Thursday, July 2, 2015

Re: Flags



PHOTOGRAPHER’S JOURNAL:    I had thought to post this without comment, but I took it in 2011 before flags were in the news, in order to tell the story of High Rock, and so I add this footnote.

This is High Rock. Those who drive Route 8 know this stretch where the Naugatuck Valley narrows between Beacon Falls and Naugatuck.  Men with dynamite blasted into the hillside to let the highway through, but the valley remains rocky and narrow by High Rock. From time to time people plant a flag here, though few realize how fitting the display at one of democracies minor monuments.

From the highway today this region feels remote and wild. Few remember that in 1880, in the era before trolleys made people mobile, George W. Beech, Superintendent of the Railroad, created High Rock Grove, planted gardens and built a pavilion for roller skating. He built a platform by the tracks, and for a quarter century people came from up and down the Naugatuck Valley to picnic and party and row in the still waters behind the factory dam. There was always live music. What other kind? And people dancing, hiking, having fun in a variety of accents and languages. There were extra trains on the fourth of July, and the Valley mingled. Today it’s just a clearing at the end of a dirt road where waters tumble from a mountain gorge and trails lead here, to the top of High Rock. People celebrate elsewhere, and hikers know little of what happened here.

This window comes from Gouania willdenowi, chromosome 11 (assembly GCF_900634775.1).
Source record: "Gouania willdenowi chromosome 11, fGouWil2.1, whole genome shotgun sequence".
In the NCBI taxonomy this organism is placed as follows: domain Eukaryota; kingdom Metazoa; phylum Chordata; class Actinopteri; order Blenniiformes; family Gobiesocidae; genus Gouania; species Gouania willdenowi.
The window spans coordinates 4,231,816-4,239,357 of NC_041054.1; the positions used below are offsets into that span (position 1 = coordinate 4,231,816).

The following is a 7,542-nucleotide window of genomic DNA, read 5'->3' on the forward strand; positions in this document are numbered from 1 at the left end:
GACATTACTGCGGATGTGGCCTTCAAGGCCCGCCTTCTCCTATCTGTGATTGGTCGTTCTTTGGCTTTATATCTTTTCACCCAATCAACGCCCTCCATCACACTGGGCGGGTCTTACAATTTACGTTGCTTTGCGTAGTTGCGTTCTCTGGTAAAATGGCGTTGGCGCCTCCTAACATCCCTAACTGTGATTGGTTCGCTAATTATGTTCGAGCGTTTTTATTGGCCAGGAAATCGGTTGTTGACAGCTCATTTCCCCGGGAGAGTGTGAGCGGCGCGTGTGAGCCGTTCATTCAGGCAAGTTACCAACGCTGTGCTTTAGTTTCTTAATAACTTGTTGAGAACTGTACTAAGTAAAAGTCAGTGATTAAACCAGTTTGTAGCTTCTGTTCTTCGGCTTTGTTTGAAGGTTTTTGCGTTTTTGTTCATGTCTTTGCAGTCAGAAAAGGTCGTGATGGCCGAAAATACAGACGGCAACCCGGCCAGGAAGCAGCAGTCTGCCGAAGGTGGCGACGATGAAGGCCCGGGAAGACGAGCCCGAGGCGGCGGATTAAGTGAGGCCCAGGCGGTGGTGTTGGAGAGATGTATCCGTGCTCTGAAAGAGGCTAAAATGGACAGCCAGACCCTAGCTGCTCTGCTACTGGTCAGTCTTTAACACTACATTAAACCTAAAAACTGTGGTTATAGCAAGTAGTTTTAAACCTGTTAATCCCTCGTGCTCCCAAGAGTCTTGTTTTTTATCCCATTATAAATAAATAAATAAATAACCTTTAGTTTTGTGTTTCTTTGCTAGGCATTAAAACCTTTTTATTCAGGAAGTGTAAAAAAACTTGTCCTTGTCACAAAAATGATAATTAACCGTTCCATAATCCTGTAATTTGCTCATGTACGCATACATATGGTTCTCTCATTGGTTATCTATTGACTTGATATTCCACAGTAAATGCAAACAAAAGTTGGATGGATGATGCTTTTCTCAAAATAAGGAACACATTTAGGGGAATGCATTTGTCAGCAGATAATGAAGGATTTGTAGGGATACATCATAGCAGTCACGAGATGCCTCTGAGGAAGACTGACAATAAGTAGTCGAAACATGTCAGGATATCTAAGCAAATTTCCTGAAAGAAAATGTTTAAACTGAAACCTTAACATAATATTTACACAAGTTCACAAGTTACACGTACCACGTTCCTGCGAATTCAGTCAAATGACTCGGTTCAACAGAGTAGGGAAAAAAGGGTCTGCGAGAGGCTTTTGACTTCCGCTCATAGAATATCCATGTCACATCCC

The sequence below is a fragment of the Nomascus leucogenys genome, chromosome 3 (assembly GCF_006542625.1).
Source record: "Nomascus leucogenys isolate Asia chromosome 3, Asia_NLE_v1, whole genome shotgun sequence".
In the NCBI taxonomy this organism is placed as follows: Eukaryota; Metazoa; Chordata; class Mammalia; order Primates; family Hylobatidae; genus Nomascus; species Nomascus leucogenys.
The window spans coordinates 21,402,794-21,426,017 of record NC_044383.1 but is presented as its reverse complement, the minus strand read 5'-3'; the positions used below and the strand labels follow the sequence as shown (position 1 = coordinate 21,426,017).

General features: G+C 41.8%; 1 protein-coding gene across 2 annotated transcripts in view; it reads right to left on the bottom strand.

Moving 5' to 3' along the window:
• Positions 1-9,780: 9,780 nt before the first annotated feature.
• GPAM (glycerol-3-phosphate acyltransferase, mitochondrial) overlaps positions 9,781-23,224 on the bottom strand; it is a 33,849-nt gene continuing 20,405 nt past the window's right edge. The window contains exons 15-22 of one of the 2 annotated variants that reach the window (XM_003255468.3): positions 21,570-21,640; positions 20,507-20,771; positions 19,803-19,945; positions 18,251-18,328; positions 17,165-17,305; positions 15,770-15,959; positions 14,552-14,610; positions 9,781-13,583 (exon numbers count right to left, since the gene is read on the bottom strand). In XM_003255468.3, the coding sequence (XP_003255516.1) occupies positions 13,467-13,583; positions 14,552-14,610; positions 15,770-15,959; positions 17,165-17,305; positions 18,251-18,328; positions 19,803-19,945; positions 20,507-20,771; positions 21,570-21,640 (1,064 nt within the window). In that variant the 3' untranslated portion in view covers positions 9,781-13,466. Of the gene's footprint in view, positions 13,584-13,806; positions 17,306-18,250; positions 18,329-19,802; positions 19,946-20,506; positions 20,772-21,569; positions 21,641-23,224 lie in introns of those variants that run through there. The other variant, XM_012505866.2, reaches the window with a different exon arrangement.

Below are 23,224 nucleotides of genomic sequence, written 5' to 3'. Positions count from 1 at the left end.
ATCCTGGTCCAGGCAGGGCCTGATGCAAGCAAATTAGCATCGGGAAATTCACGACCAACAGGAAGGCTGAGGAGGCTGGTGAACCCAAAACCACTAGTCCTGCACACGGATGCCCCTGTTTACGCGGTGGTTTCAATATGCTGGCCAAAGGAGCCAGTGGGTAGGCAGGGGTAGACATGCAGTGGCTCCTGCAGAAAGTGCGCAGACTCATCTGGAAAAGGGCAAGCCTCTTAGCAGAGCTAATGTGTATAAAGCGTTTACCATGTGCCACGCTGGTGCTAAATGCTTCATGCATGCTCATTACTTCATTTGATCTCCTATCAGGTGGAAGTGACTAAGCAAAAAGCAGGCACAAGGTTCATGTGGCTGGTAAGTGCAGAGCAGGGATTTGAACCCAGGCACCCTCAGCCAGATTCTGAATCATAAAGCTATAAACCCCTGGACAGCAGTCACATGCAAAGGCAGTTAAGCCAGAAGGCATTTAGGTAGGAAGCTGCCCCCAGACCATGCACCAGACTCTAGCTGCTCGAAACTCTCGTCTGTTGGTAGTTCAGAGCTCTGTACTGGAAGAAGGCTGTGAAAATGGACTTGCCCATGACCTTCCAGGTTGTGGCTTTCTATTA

2 comments:

Ginnie said...

Flags are definitely in the news these days, Ted, so I'm glad you resurrected this image from your archives. I would like to think THIS one will stand the test of time, however battered or shredded.

Emery Roth II said...

So long as those self-evident truths remain the ideals we strive after, the flag will fly proudly.